Travelers could soon have more rights if their flight is canceled or delayed, as the Department of Transportation looks to "strengthen" protections for consumers seeking refunds.
The agency proposed a rule Wednesday that, if enacted, would define the terms of a "significant" change and cancellation for the first time.
Currently, passengers are entitled to refunds if an airline has "made a significant schedule change and/or significantly delays a flight and the consumer chooses not to travel" -- though the DOT has not yet defined what "significant" means.
Under the rule, the department would outline significant changes as:
- Changes that affect the departure and/or arrival times by three hours or more for a domestic flight or six hours or more for an international flight
- Changes to the departure or arrival airport
- Changes that increase the number of connections in the itinerary; and
- Changes to the type of aircraft flown if it causes a significant downgrade in the air travel experience or amenities available onboard the flight.
The move comes amid increased complaints against airlines -- the majority of which concern refunds and flight service, according to data from the agency.
"I think the DOT has heard that passengers are fed up with some of the sleight of hand that airlines are pulling and some of the actions that are not consumer-friendly," Henry Harteveldt, travel industry analyst at Atmosphere Research Group, said in an interview with ABC News.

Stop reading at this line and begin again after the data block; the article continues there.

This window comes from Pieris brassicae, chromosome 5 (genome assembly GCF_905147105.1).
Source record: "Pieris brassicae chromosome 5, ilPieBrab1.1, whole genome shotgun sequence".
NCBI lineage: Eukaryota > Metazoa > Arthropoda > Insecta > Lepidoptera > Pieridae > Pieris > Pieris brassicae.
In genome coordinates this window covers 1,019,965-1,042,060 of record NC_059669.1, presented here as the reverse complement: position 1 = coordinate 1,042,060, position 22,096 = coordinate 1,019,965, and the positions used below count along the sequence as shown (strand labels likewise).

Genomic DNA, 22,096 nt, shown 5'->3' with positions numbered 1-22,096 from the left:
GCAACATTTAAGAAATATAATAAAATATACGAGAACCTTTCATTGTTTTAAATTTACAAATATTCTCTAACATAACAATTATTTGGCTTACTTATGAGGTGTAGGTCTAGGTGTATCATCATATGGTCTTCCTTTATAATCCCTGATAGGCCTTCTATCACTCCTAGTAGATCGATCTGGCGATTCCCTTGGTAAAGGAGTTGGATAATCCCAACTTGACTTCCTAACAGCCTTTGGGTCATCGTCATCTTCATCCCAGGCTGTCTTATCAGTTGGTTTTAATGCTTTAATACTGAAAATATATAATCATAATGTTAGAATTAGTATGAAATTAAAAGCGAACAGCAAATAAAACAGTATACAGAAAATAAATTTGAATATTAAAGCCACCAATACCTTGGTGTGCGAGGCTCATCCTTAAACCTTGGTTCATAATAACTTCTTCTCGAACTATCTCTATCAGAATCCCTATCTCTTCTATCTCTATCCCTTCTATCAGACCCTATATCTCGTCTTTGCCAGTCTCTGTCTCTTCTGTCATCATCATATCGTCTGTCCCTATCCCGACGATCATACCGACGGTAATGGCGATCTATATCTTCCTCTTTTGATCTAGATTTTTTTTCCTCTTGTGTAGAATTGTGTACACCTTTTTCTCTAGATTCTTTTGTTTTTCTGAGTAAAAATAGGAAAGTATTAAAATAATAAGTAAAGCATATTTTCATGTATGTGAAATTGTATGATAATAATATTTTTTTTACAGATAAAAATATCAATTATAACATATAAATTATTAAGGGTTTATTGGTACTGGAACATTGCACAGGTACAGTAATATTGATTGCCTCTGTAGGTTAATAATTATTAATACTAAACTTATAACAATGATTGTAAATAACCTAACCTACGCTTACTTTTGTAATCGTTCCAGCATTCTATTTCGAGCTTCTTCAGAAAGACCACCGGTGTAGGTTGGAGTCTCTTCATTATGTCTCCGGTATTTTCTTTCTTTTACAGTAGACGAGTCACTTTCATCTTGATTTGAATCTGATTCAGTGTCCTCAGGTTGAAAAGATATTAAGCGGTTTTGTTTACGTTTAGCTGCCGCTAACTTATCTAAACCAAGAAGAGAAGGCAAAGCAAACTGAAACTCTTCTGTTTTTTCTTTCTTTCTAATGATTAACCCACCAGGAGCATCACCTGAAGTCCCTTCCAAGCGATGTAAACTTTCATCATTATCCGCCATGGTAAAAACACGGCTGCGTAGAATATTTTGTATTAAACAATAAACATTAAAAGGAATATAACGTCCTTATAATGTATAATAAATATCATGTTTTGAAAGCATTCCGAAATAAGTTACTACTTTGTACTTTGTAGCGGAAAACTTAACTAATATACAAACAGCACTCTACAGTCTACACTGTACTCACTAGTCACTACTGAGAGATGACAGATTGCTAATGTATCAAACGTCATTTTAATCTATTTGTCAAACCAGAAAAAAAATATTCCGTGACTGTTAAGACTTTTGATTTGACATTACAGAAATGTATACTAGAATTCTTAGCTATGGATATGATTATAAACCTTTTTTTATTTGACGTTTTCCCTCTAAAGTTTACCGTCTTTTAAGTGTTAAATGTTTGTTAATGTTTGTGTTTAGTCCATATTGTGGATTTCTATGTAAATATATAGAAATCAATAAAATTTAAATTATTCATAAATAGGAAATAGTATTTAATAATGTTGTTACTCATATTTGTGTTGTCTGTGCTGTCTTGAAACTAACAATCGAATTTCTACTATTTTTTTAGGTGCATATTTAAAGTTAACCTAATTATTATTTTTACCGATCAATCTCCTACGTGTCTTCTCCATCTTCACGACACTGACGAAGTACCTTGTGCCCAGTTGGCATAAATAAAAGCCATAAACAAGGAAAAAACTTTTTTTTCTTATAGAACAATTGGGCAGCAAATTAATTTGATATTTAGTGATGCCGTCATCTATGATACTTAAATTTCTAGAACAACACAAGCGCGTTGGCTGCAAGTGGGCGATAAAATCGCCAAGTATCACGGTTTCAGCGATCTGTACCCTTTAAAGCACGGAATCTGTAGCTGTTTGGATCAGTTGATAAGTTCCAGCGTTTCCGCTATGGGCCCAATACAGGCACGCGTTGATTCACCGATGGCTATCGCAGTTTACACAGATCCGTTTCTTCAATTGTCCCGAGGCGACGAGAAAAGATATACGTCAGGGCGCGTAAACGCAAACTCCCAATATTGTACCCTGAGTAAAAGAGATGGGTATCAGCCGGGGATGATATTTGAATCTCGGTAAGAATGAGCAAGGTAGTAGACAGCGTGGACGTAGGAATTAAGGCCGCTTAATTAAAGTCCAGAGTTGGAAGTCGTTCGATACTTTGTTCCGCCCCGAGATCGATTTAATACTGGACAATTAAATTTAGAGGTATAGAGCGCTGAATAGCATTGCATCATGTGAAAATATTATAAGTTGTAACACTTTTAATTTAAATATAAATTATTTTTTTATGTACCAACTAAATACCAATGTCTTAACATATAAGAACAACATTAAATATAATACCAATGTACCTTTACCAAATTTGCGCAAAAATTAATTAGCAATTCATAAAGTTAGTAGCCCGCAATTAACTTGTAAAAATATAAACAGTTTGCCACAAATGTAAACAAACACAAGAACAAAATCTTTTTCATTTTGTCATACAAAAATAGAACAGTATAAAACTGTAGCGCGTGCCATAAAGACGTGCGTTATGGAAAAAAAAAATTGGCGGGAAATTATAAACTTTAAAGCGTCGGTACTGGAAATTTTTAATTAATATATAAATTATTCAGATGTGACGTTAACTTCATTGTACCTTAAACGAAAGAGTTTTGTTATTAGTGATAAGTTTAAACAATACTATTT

In addition, the rule would "codify the department's longstanding interpretation that a failure to provide refunds when a carrier cancels or significantly changes a flight to, from or within the United States is an unfair practice," the DOT said.
"The problem, I think, up until now has been that you as an individual traveler don't necessarily know what is a significant delay on Delta, versus American, versus Southwest, versus Spirit is -- It could be significantly different on each airline," Scott Keyes, founder of Scott's Cheap Flights, told ABC News. "And those airlines don't even necessarily mention explicitly what they consider to be a significant delay."
Since the onset of the COVID-19 pandemic, U.S. airlines have issued $21 billion in cash refunds, according to Airlines for America (A4A), the group that lobbies on behalf of all major U.S. airlines. Cash refunds accounted for 8% of passenger revenues in 2021 and 22.3% of passenger revenues in 2020, versus 4.3% in 2019, A4A said.
The public will have 90 days to comment on the proposed rule. Once that period ends, the DOT will review and analyze the comments, and then decide whether to proceed with a final rule as proposed or with modifications, issue a new or modified proposal, or withdraw the proposal altogether.
ABC News' Sam Sweeney contributed to this report.